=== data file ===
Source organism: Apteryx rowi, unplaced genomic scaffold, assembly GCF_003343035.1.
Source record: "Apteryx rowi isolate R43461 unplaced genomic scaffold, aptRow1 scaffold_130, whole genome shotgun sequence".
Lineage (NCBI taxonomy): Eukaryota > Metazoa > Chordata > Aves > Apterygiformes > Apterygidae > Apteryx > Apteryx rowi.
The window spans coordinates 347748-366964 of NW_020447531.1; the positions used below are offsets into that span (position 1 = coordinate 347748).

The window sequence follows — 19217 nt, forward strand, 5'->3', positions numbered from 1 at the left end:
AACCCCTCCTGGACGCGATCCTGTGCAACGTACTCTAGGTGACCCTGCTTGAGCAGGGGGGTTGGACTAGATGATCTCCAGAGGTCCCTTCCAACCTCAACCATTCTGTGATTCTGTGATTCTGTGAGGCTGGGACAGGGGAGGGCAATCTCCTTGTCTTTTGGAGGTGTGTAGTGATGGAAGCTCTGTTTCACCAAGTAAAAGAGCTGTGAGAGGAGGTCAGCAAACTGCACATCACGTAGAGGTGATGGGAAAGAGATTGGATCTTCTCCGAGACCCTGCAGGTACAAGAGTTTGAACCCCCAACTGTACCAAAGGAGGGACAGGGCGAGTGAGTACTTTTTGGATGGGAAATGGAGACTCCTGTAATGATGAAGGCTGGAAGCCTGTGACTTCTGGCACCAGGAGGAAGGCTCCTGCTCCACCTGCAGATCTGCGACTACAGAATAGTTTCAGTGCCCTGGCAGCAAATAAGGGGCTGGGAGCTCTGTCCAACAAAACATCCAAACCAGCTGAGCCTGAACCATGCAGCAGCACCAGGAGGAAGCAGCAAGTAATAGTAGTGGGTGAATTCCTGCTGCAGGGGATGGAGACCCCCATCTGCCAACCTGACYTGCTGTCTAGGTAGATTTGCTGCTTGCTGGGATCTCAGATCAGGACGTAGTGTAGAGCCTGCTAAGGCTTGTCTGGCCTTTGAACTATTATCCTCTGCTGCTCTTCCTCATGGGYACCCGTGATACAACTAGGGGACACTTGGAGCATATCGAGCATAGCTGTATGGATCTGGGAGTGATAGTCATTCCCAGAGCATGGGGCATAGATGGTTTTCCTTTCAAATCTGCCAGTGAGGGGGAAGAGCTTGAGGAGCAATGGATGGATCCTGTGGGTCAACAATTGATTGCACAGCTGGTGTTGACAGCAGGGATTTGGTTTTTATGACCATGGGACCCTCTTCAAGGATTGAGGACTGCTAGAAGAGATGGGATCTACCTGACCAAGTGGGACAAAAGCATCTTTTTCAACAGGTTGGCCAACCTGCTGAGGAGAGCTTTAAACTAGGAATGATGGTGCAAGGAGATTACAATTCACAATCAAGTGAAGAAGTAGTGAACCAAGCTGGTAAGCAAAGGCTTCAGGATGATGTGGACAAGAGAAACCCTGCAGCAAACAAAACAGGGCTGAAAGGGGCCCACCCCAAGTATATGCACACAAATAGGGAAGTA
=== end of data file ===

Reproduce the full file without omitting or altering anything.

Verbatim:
Source organism: Apteryx rowi, unplaced genomic scaffold, assembly GCF_003343035.1.
Source record: "Apteryx rowi isolate R43461 unplaced genomic scaffold, aptRow1 scaffold_130, whole genome shotgun sequence".
Lineage (NCBI taxonomy): Eukaryota > Metazoa > Chordata > Aves > Apterygiformes > Apterygidae > Apteryx > Apteryx rowi.
The window spans coordinates 347748-366964 of NW_020447531.1; the positions used below are offsets into that span (position 1 = coordinate 347748).

The window sequence follows — 19217 nt, forward strand, 5'->3', positions numbered from 1 at the left end:
AACCCCTCCTGGACGCGATCCTGTGCAACGTACTCTAGGTGACCCTGCTTGAGCAGGGGGGTTGGACTAGATGATCTCCAGAGGTCCCTTCCAACCTCAACCATTCTGTGATTCTGTGATTCTGTGAGGCTGGGACAGGGGAGGGCAATCTCCTTGTCTTTTGGAGGTGTGTAGTGATGGAAGCTCTGTTTCACCAAGTAAAAGAGCTGTGAGAGGAGGTCAGCAAACTGCACATCACGTAGAGGTGATGGGAAAGAGATTGGATCTTCTCCGAGACCCTGCAGGTACAAGAGTTTGAACCCCCAACTGTACCAAAGGAGGGACAGGGCGAGTGAGTACTTTTTGGATGGGAAATGGAGACTCCTGTAATGATGAAGGCTGGAAGCCTGTGACTTCTGGCACCAGGAGGAAGGCTCCTGCTCCACCTGCAGATCTGCGACTACAGAATAGTTTCAGTGCCCTGGCAGCAAATAAGGGGCTGGGAGCTCTGTCCAACAAAACATCCAAACCAGCTGAGCCTGAACCATGCAGCAGCACCAGGAGGAAGCAGCAAGTAATAGTAGTGGGTGAATTCCTGCTGCAGGGGATGGAGACCCCCATCTGCCAACCTGACYTGCTGTCTAGGTAGATTTGCTGCTTGCTGGGATCTCAGATCAGGACGTAGTGTAGAGCCTGCTAAGGCTTGTCTGGCCTTTGAACTATTATCCTCTGCTGCTCTTCCTCATGGGYACCCGTGATACAACTAGGGGACACTTGGAGCATATCGAGCATAGCTGTATGGATCTGGGAGTGATAGTCATTCCCAGAGCATGGGGCATAGATGGTTTTCCTTTCAAATCTGCCAGTGAGGGGGAAGAGCTTGAGGAGCAATGGATGGATCCTGTGGGTCAACAATTGATTGCACAGCTGGTGTTGACAGCAGGGATTTGGTTTTTATGACCATGGGACCCTCTTCAAGGATTGAGGACTGCTAGAAGAGATGGGATCTACCTGACCAAGTGGGACAAAAGCATCTTTTTCAACAGGTTGGCCAACCTGCTGAGGAGAGCTTTAAACTAGGAATGATGGTGCAAGGAGATTACAATTCACAATCAAGTGAAGAAGTAGTGAACCAAGCTGGTAAGCAAAGGCTTCAGGATGATGTGGACAAGAGAAACCCTGCAGCAAACAAAACAGGGCTGAAAGGGGCCCACCCCAAGTATATGCACACAAATAGGGAAGTA